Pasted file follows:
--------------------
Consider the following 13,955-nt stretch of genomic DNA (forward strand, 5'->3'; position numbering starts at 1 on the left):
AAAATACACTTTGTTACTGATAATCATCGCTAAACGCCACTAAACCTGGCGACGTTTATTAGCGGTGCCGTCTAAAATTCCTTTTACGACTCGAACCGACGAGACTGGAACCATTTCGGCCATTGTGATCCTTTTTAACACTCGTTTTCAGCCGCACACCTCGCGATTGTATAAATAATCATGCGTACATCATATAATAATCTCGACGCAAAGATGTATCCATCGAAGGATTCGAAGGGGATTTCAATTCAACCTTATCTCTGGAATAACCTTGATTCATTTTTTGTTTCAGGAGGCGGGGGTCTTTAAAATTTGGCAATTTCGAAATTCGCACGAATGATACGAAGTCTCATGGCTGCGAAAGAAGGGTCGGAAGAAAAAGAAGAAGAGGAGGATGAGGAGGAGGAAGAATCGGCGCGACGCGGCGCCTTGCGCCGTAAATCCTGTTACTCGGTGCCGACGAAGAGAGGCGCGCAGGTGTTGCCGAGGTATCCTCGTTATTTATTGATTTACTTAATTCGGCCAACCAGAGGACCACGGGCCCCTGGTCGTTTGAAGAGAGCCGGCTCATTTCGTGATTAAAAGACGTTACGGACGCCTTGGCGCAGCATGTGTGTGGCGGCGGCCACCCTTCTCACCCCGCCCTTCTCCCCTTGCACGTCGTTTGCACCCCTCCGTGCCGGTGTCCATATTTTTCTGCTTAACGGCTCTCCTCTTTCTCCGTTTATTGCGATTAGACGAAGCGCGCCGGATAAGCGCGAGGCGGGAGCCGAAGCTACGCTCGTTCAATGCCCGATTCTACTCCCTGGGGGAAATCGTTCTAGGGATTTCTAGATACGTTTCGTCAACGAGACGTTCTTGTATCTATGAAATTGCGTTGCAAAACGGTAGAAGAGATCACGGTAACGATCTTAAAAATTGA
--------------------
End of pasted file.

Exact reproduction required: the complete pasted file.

Consider the following 13,955-nt stretch of genomic DNA (forward strand, 5'->3'; position numbering starts at 1 on the left):
AAAATACACTTTGTTACTGATAATCATCGCTAAACGCCACTAAACCTGGCGACGTTTATTAGCGGTGCCGTCTAAAATTCCTTTTACGACTCGAACCGACGAGACTGGAACCATTTCGGCCATTGTGATCCTTTTTAACACTCGTTTTCAGCCGCACACCTCGCGATTGTATAAATAATCATGCGTACATCATATAATAATCTCGACGCAAAGATGTATCCATCGAAGGATTCGAAGGGGATTTCAATTCAACCTTATCTCTGGAATAACCTTGATTCATTTTTTGTTTCAGGAGGCGGGGGTCTTTAAAATTTGGCAATTTCGAAATTCGCACGAATGATACGAAGTCTCATGGCTGCGAAAGAAGGGTCGGAAGAAAAAGAAGAAGAGGAGGATGAGGAGGAGGAAGAATCGGCGCGACGCGGCGCCTTGCGCCGTAAATCCTGTTACTCGGTGCCGACGAAGAGAGGCGCGCAGGTGTTGCCGAGGTATCCTCGTTATTTATTGATTTACTTAATTCGGCCAACCAGAGGACCACGGGCCCCTGGTCGTTTGAAGAGAGCCGGCTCATTTCGTGATTAAAAGACGTTACGGACGCCTTGGCGCAGCATGTGTGTGGCGGCGGCCACCCTTCTCACCCCGCCCTTCTCCCCTTGCACGTCGTTTGCACCCCTCCGTGCCGGTGTCCATATTTTTCTGCTTAACGGCTCTCCTCTTTCTCCGTTTATTGCGATTAGACGAAGCGCGCCGGATAAGCGCGAGGCGGGAGCCGAAGCTACGCTCGTTCAATGCCCGATTCTACTCCCTGGGGGAAATCGTTCTAGGGATTTCTAGATACGTTTCGTCAACGAGACGTTCTTGTATCTATGAAATTGCGTTGCAAAACGGTAGAAGAGATCACGGTAACGATCTTAAAAATTGA